Looking at the face of the complaint, Bush should be able to prove he was not warned about the inherent danger of the concrete surface prior to the game. He asserts verbal warning was not given to him, or his team, by Edward Jones Dome officials. Moreover, no signs or other warnings were issued prior to kick off.
However, Bush’s situation is distinguishable from common premises liability and negligence disputes since the injury occurred during an athletic contest. Bush’s presence on the field was voluntary, and relevant Missouri case law reveals that persons who voluntarily participate in a sport assume the risks that are reasonably inherent to that sport, so long as such risks are obvious and usually incident to the game. McKichan v. St. Louis Hockey Club L.P., 967 S.W.2d 209, 213 (Mo. App. E.D. 1998).
In light of McKichan, Bush’s case will most likely turn on whether slipping on the concrete surface is an inherent risk of playing in an NFL game. The circumstances of this case are rather unique, though, since the injury occurred after a play and outside the actual playing field.
Bush’s torn ACL resulted from an unanticipated, dangerous, change in surface conditions, not from a football play. In fact, the danger’s existence directly resulted from the unreasonable and inadequate maintenance of the “concrete ring of death.”
It is beyond question that Bush assumed the inherent risks of playing in an NFL game, but this may not relieve the sports complex authority and convention commission of their duty to provide Bush a reasonably safe playing environment. Sheppard v. Midway R-1 School District, 904 S.W.2d 257 (Mo. App. W.D. 1995).
Even if slipping on concrete is not an inherent risk in football, the sports complex authority and convention commission may also refute Bush’s claims by contending the burden of making the concrete surface completely safe, in only one week, far outweighed the remote probability that Bush or any other player would suffer an injury of that magnitude.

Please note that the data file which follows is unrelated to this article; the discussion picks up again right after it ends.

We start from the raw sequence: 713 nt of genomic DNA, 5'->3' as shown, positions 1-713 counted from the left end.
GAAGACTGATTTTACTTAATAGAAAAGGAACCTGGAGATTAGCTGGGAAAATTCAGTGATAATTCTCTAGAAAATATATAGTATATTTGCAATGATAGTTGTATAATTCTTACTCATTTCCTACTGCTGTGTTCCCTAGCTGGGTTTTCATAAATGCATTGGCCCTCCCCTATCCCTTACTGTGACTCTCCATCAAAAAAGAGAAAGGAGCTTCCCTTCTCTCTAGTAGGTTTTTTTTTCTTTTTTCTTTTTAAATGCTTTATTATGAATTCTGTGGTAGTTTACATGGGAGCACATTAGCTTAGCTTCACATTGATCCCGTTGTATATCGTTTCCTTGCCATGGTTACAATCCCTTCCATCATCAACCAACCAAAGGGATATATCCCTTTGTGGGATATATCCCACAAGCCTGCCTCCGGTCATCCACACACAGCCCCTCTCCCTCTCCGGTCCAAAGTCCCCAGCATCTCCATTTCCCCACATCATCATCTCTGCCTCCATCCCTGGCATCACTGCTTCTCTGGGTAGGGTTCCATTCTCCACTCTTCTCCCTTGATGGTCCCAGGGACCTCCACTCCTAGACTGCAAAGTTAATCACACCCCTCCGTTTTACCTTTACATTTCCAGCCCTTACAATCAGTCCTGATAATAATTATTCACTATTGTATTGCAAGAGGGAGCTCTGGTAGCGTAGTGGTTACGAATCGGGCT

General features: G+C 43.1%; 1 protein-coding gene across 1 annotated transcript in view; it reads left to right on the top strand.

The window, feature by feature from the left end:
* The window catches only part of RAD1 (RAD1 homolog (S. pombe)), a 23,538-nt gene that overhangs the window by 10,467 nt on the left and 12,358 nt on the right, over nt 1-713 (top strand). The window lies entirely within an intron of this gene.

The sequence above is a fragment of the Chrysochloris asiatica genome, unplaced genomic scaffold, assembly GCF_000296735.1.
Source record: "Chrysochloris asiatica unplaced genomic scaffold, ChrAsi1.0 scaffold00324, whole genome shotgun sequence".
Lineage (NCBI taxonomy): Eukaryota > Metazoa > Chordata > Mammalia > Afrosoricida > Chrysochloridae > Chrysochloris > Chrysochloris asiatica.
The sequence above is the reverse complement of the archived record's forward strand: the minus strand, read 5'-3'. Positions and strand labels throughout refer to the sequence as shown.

Evidence that the Rams completely cover the “concrete ring of death” with rubber padding before their next home game will likely be excluded from evidence as a subsequent remedial measure.
Ultimately, Bush’s case is likely to settle, but if the case is tried, the case could be precedential with respect to the parameters of the inherent risk of sport. A critical question that will have to be considered is whether Bush’s injury was a natural extension of a football play.
Other sports may pay close attention as to whether the inherent risk of sport is limited to the space between the lines. Regardless of the outcome of the Bush case, the likely upshot is that stadiums across the country will take better care to ensure the sidelines, in addition to the playing field, are safe for athletes.
Timothy Liam Epstein is a partner at Duggan, Bertsch LLC and chair of the firm’s litigation practice group and a member of the firm’s sports and entertainment/festival/event practice groups. He also serves as an adjunct professor at Loyola University Chicago School of Law, teaching courses in sports law. His sports law practice is all-encompassing, but focuses on the litigation needs of players, coaches, teams and schools. He can be reached at email@example.com.